Big-Data Analytics and Text Mining Course: Now on campus at AU in fall 2019 (ITEC 696)

In the fall 2019 semester, my big data analytics and text mining course will be available on campus. I’ve taught this course online at SIS for the past several years, and starting in the fall of 2019 it will now be offered by the Kogod School of Business (KSB) on Wednesday evenings from 5:30 – 8:00 p.m.

In this course, you will be able to learn how to use the CRISP-DM approach to managing a text mining project, and use R, Rstudio, and a wide variety of free R packages to learn how to collect, analyze, and visualize large-scale textual data. In addition to learning the most popular R package for text mining (tm), you will also learn a powerful overall approach to data analytics in R using a collection of packages known as the tidyverse.

The course starts with developing a theoretical background to text mining, and understanding how it fits into the broader data science community. You will then learn how to manage text mining projects using RStudio, and write readable and repeatable code. We will review using R for statistical analysis, and then move to using R for text mining. Using various R packages, such as rvest, you will learn how to collect unstructured text-based data from websites.  You will learn how to pre-process text for analysis. In addition you will learn the basics of social media mining and social network analysis in R (including using twitteR, Rtweet, and sna), including dictionary development and sentiment analysis.

After your mid-term project progress report, you will learn a variety of more advanced data analytics techniques, including unsupervised machine learning techniques such as clustering and topic modeling, and classification and predictive modeling. You will learn some advanced data visualization techniques, including how to use RShiny, RMarkdown, and Rpubs. You will end the semester by moving from our statistical “bag of words” approach to text mining, into Natural Language Processing (using openNLP and cleanNLP), and focus on using named entity recognition (NER). Finally, you will learn how to run R in a cluster computing environment by running R projects on American University’s High-Performance Computer (HPC) called Zorro. For more information, please write to me for the draft syllabus.

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HICSS 2017 Tutorial on Big Data and Text Mining Challenges and Opportunities

On Wednesday, 4 January 2017, Dr. Normand Peladeau, CEO of Provalis Research (http://provalisresearch.com/)  and Dr. Derrick Cogburn, Associate Professor of International Communication and Development and Executive Director of the Institute on Disability and Public Policy at American University (http://idppglobal.org/), convened the 3rd iteration of the HICSS Tutorial on Big Data Analytics and Text Mining Challenges and Opportunities.  This tutorial, held as part of the 50th anniversary of the prestigious Hawaii International Conference on Systems Sciences (HICSS), had 71 registered participants, including 18 doctoral students for the half day event.  Dr. Cogburn opened with tutorial talking about its origins in research questions emerging out of the Global Virtual Teams mini-track he co-chairs with Dr. Mike Hine, Associate Professor at the Sproutt School of Business at Carelton University.  Dr. Cogburn also talked about how the Tutorial has evolved to include Dr. Peladeau, and how it sparked the creation of a new HICSS mini-track on Text Mining, co-chaired by Dr. Cogburn and Dr. Hine.  A pdf of the slide deck from the Tutorial is available here; and some photos are below.   For next years HICSS conference, Dr. Peladeau will be joining the co-chairing team for the Text Mining mini-track, and will again convene the Tutorial with Dr. Cogburn.  We hope all of you will join us in planning to submit papers, volunteering to review, and participating in the conference next year.  More information about these activities over the course of the year can be found here on this blog.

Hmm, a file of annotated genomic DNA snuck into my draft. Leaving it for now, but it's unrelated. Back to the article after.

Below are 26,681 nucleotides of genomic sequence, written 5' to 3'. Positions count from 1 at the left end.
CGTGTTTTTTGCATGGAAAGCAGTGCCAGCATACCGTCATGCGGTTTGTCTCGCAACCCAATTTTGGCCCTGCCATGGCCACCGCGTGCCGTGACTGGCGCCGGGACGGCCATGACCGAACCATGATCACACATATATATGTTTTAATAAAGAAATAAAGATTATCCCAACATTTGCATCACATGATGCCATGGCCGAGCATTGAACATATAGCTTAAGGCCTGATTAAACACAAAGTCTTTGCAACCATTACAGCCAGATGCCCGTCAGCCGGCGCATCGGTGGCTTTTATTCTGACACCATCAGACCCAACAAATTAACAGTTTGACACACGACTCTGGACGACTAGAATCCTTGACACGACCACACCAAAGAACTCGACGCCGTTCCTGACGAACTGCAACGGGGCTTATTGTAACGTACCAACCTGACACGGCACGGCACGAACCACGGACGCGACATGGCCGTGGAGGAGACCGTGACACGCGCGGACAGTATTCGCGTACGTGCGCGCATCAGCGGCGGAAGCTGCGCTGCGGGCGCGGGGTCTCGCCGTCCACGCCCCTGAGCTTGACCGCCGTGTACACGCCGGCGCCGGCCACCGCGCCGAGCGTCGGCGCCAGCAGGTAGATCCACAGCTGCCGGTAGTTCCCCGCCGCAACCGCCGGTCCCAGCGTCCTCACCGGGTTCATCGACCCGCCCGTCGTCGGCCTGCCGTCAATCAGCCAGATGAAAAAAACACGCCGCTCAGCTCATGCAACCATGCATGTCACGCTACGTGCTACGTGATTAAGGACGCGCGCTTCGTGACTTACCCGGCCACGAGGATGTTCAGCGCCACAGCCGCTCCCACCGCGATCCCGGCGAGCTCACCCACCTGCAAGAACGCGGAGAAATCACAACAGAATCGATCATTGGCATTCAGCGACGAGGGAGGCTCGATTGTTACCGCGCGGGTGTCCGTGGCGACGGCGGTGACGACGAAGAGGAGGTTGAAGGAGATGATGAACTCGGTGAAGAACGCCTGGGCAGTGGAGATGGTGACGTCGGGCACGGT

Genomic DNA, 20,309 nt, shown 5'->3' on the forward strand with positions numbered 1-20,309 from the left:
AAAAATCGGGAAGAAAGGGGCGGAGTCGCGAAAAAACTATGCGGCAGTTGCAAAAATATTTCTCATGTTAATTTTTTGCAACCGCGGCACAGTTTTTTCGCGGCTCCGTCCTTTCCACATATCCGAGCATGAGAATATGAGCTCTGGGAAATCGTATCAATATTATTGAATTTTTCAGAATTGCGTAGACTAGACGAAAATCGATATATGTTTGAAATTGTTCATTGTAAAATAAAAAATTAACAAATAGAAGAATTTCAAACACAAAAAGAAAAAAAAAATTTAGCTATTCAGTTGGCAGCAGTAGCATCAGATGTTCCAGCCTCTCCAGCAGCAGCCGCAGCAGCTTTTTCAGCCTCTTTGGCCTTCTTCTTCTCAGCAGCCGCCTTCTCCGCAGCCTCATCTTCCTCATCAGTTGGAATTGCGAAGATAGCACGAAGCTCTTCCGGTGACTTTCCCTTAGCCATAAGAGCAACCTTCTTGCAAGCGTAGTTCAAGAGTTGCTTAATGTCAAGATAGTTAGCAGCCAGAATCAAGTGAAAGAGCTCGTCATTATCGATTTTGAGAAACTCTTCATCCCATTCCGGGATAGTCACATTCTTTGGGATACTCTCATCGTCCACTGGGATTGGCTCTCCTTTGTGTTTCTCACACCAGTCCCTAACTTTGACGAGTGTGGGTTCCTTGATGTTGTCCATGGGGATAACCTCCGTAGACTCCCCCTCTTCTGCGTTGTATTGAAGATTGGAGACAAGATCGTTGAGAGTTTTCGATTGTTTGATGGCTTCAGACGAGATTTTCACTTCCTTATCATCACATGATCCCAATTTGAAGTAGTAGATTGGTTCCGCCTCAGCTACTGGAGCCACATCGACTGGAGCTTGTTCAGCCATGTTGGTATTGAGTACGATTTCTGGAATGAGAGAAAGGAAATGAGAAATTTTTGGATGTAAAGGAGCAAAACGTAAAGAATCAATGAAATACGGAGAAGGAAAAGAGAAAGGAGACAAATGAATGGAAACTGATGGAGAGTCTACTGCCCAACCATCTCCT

Big Data Analytics and Text Mining in the Social Sciences

This site is designed to help researchers understand the opportunities and challenges of “Big Data Analytics” in International Affairs research by exposing you to some of the tools and techniques used to analyze large-scale unstructured textual data. These approaches are applicable for a range of social science research topics, such as identifying: core themes in State Department blog posts; sentiment and affect in twitter feeds; emerging areas of concern or interest on email lists; similarities and differences in national reports on international treaty commitments. While the concept of Big Data is relative to each field, as much as 75-80% of available data is unstructured text, making it perhaps the largest single data source for the modern social science investigator. Data of this type includes: email archives, websites, twitter feeds and other social media, blog posts, speeches, annual reports, published articles, and much more. In the aggregate, these sources can easily run into thousands or millions of discrete textual items, but perhaps only gigabyte file sizes. Textual data at this size and scale is particularly challenging to the analyst using only traditional forms of content analysis, and is even challenging to those scholars using Computer Assisted Qualitative Data Analysis Software (CAQDAS) tools.